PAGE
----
• Chapter 11 Organizational Primacy: Employment Conflict in a Post–Standard Contract World
      (pp. 194-210)
      ALEXANDER J.S. COLVIN

      In the era of the standard employment contract, conflicts between employees and employers often centered on the question of whether the employer was abiding by the terms of the standard contract or the employee was being unfairly denied the normal benefits derived from working under such a contract. With the decline of the standard contract, the nature of conflict in the workplace has changed with new disputes arising in the course of new, nonstandard careers. Now we see coming to the fore issues such as entry and exit to organizations in multi-organizational careers, determination of who is an employee or...

  10. PART IV Beyond the Employment Nexus

    • Chapter 12 Flexibility and Security in Employment Regulation: Learning from Denmark
      (pp. 213-232)
      THOMAS BREDGAARD

      In a remarkably short time,flexicurity, a portmanteau of flexibility and security, has emerged on the international political scene as a new and popular concept for reforms of labor markets, labor laws, and employment policies. An innovative policy experiment, it promises to reconcile the contradictory demands of employers wanting more flexibility in employment relations with the demands of workers wanting more job security and social security.

      The Danish experience is particularly interesting because it seems to contradict the assumption that open-ended, full-time contracts are a thing of the past. In the Danish case, there is not much evidence to support...

    • Chapter 13 The Regulation of Supply Chains: An Australian Contribution to Cross-National Legal Learning
      (pp. 233-252)
      MICHAEL RAWLING and JOHN HOWE

      One of the key features of the standard employment contract is a direct relationship between an employer and an employee. Labor law scholars have for some time highlighted the artificiality of this restriction on the regulatory scope of labor law, in that it excludes workers deserving of social protection but engaged under nonstandard work arrangements (for Australia, see Stewart 2002). Moreover, in the last three decades, business and government have become increasingly decentralized as a result of contracting out or outsourcing the provision of goods and services. This vertical disintegration or fragmentation of large organizations has meant that many workers...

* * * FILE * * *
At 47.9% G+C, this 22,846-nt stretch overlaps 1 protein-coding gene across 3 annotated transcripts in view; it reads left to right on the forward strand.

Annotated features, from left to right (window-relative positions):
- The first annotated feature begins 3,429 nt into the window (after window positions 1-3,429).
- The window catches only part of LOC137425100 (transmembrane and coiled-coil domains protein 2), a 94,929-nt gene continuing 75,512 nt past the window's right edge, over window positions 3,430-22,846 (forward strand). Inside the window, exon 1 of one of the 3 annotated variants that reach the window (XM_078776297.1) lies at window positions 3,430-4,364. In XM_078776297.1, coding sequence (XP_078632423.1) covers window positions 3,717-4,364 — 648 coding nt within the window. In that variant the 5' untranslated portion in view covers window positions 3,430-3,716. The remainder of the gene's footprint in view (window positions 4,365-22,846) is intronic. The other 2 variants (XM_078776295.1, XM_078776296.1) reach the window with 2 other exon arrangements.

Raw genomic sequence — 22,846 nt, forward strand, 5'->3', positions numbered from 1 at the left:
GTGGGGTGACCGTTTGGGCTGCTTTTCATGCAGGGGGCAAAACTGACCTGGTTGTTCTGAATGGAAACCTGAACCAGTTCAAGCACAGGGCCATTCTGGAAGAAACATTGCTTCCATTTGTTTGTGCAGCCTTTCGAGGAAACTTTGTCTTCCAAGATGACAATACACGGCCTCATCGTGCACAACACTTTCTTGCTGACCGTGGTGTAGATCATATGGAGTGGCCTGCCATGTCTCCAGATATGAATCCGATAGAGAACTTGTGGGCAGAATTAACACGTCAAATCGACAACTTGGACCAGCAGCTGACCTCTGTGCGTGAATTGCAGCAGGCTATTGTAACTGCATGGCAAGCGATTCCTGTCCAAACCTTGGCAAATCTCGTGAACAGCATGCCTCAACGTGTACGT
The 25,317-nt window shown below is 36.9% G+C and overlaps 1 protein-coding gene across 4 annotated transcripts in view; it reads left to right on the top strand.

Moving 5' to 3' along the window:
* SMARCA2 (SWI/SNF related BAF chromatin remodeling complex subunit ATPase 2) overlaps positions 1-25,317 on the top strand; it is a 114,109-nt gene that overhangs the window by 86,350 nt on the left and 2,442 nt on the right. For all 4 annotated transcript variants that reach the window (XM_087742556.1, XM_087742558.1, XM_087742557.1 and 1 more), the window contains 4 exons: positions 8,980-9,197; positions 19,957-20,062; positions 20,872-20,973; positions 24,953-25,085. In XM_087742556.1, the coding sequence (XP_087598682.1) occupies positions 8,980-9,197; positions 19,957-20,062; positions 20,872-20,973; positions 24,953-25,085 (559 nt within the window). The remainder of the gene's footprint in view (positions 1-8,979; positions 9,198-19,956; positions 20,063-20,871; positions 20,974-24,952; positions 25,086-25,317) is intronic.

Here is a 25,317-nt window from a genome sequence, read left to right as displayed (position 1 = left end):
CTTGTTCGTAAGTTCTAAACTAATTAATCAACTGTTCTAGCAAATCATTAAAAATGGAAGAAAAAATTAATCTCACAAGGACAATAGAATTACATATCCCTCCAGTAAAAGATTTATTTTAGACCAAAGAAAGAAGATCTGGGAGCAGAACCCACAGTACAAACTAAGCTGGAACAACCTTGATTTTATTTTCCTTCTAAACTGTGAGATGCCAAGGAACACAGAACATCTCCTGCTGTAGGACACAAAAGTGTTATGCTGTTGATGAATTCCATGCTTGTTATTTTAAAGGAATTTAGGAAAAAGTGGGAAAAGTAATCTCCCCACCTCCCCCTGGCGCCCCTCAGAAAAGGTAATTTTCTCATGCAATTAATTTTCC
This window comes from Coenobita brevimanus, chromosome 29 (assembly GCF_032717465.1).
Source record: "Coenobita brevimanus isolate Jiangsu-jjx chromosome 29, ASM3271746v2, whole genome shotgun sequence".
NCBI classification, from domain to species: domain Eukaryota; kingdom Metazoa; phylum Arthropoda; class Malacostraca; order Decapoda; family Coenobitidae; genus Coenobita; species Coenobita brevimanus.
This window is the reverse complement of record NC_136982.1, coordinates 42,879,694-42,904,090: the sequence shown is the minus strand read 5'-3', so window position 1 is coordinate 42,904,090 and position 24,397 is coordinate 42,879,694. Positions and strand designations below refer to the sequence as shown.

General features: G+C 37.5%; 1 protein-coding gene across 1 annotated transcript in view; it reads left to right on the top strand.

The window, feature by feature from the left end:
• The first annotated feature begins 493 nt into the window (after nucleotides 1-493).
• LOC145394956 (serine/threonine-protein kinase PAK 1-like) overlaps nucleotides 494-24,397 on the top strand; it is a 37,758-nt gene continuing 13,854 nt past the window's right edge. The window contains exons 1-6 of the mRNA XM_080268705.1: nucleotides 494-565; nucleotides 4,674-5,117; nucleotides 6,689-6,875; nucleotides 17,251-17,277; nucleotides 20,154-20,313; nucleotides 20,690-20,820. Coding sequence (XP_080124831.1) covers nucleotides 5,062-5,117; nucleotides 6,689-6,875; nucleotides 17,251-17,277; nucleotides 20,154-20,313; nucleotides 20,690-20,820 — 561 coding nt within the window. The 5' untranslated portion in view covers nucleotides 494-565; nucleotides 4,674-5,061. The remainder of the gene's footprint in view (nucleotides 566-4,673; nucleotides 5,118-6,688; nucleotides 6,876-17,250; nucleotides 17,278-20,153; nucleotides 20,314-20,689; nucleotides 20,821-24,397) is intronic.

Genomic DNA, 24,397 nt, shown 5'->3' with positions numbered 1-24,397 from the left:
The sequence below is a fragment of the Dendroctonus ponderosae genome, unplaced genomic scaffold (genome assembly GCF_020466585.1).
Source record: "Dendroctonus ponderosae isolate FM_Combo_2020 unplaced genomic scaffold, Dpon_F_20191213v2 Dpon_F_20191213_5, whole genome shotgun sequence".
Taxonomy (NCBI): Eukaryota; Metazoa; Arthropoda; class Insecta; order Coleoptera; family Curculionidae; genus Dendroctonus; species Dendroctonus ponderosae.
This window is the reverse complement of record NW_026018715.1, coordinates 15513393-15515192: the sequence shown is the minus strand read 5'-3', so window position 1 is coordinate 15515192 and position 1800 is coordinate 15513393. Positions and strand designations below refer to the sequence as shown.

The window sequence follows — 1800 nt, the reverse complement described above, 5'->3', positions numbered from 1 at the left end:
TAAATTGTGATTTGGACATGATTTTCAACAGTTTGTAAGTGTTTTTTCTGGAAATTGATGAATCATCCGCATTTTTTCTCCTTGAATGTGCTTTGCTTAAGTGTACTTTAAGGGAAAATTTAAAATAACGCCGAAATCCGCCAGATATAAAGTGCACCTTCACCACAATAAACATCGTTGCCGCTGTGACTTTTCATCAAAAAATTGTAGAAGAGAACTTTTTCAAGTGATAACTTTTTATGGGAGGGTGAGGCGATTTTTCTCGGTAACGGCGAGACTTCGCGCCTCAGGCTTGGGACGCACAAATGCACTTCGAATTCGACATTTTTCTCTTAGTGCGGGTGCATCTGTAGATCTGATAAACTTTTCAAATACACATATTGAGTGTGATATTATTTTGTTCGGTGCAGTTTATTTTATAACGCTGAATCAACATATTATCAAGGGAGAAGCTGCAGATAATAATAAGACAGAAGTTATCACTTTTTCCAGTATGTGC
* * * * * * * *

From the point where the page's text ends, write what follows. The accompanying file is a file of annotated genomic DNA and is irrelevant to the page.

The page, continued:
• Chapter 14 Organizing Nonstandard Workers in Japan: Old Players and New Players
      (pp. 253-270)
      KEISUKE NAKAMURA and MICHIO NITTA

      Japanese union membership reached its highest level in history, 12.7 million, in 1994; by 2006 it had declined to 10.04 million. This lengthy negative trend was arrested in 2007 by two developments. First, traditional enterprise-based unions abandoned their previous practice and began to organize nonstandard workers. Second, a new type of union emerged that organizes workers in multiple small companies employing nonstandard workers. Unlike traditional Japanese unions, these new community unions recruit members on a regional rather than an enterprise basis. This chapter examines how the old players, enterprise-based unions, and new players, community unions, have come to organize nonstandard...

  11. PART V Social Policy in Changing Labor Markets

    • Chapter 15 Safety Nets and Transition Assistance: Continuity and Change in a Liberal Welfare State
      (pp. 273-291)
      ANTHONY O’DONNELL

      To a large extent, the standard employment contract and the welfare state grew up together, emerging hand-in-hand across the middle years of the twentieth century. Some of the earliest welfare policy measures in Europe and Australia were precisely about constructing the type of life course that characterized industrialized, wage-based economies. That is, the prohibition of child labor complemented by the introduction of compulsory education, and the system of old age pensions in effect created both childhood and old age as social phases in life (Leisering and Leibfried 1999). Later these policies were supplemented by a range of income support measures...